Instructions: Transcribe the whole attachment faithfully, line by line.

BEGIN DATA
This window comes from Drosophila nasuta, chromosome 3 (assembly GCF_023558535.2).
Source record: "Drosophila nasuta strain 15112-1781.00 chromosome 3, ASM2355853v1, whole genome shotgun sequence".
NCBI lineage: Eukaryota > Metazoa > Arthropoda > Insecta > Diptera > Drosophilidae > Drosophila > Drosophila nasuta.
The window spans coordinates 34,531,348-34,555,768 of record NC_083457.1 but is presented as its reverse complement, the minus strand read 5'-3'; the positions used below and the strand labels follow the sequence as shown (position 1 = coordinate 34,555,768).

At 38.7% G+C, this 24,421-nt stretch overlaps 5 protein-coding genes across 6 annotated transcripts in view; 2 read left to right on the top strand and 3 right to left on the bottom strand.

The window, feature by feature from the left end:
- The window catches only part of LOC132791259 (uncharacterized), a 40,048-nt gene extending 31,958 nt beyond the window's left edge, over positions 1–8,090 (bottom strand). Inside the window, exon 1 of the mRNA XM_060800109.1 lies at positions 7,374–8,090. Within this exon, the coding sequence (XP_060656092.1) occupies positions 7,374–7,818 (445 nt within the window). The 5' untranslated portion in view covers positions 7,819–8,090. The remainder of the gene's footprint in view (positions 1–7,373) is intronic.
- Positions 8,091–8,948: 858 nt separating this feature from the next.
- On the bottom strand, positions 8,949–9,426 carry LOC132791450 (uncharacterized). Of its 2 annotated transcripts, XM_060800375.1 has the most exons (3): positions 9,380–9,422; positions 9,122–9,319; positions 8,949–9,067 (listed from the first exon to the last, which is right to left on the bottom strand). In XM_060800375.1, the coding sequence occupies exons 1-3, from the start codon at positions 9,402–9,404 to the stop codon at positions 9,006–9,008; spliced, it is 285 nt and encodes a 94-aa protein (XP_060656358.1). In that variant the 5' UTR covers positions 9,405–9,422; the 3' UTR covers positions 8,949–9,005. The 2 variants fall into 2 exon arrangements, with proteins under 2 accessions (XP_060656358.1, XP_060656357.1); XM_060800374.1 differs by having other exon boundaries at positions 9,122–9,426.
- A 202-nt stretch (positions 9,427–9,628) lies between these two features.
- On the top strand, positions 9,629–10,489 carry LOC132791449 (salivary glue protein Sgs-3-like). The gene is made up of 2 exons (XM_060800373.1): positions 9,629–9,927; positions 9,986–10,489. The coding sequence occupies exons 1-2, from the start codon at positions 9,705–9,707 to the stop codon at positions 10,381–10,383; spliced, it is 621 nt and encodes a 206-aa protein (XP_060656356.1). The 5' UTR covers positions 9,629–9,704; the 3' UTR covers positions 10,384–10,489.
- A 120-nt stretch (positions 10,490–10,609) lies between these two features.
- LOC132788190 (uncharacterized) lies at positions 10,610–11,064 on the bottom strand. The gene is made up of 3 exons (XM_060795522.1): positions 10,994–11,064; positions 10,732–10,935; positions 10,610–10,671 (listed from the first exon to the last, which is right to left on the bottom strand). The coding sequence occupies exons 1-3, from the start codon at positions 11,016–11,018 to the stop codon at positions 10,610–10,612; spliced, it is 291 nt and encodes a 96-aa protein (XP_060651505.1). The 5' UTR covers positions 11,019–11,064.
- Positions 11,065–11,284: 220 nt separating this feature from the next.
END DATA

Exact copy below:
This window comes from Drosophila nasuta, chromosome 3 (assembly GCF_023558535.2).
Source record: "Drosophila nasuta strain 15112-1781.00 chromosome 3, ASM2355853v1, whole genome shotgun sequence".
NCBI lineage: Eukaryota > Metazoa > Arthropoda > Insecta > Diptera > Drosophilidae > Drosophila > Drosophila nasuta.
The window spans coordinates 34,531,348-34,555,768 of record NC_083457.1 but is presented as its reverse complement, the minus strand read 5'-3'; the positions used below and the strand labels follow the sequence as shown (position 1 = coordinate 34,555,768).

At 38.7% G+C, this 24,421-nt stretch overlaps 5 protein-coding genes across 6 annotated transcripts in view; 2 read left to right on the top strand and 3 right to left on the bottom strand.

The window, feature by feature from the left end:
- The window catches only part of LOC132791259 (uncharacterized), a 40,048-nt gene extending 31,958 nt beyond the window's left edge, over positions 1–8,090 (bottom strand). Inside the window, exon 1 of the mRNA XM_060800109.1 lies at positions 7,374–8,090. Within this exon, the coding sequence (XP_060656092.1) occupies positions 7,374–7,818 (445 nt within the window). The 5' untranslated portion in view covers positions 7,819–8,090. The remainder of the gene's footprint in view (positions 1–7,373) is intronic.
- Positions 8,091–8,948: 858 nt separating this feature from the next.
- On the bottom strand, positions 8,949–9,426 carry LOC132791450 (uncharacterized). Of its 2 annotated transcripts, XM_060800375.1 has the most exons (3): positions 9,380–9,422; positions 9,122–9,319; positions 8,949–9,067 (listed from the first exon to the last, which is right to left on the bottom strand). In XM_060800375.1, the coding sequence occupies exons 1-3, from the start codon at positions 9,402–9,404 to the stop codon at positions 9,006–9,008; spliced, it is 285 nt and encodes a 94-aa protein (XP_060656358.1). In that variant the 5' UTR covers positions 9,405–9,422; the 3' UTR covers positions 8,949–9,005. The 2 variants fall into 2 exon arrangements, with proteins under 2 accessions (XP_060656358.1, XP_060656357.1); XM_060800374.1 differs by having other exon boundaries at positions 9,122–9,426.
- A 202-nt stretch (positions 9,427–9,628) lies between these two features.
- On the top strand, positions 9,629–10,489 carry LOC132791449 (salivary glue protein Sgs-3-like). The gene is made up of 2 exons (XM_060800373.1): positions 9,629–9,927; positions 9,986–10,489. The coding sequence occupies exons 1-2, from the start codon at positions 9,705–9,707 to the stop codon at positions 10,381–10,383; spliced, it is 621 nt and encodes a 206-aa protein (XP_060656356.1). The 5' UTR covers positions 9,629–9,704; the 3' UTR covers positions 10,384–10,489.
- A 120-nt stretch (positions 10,490–10,609) lies between these two features.
- LOC132788190 (uncharacterized) lies at positions 10,610–11,064 on the bottom strand. The gene is made up of 3 exons (XM_060795522.1): positions 10,994–11,064; positions 10,732–10,935; positions 10,610–10,671 (listed from the first exon to the last, which is right to left on the bottom strand). The coding sequence occupies exons 1-3, from the start codon at positions 11,016–11,018 to the stop codon at positions 10,610–10,612; spliced, it is 291 nt and encodes a 96-aa protein (XP_060651505.1). The 5' UTR covers positions 11,019–11,064.
- Positions 11,065–11,284: 220 nt separating this feature from the next.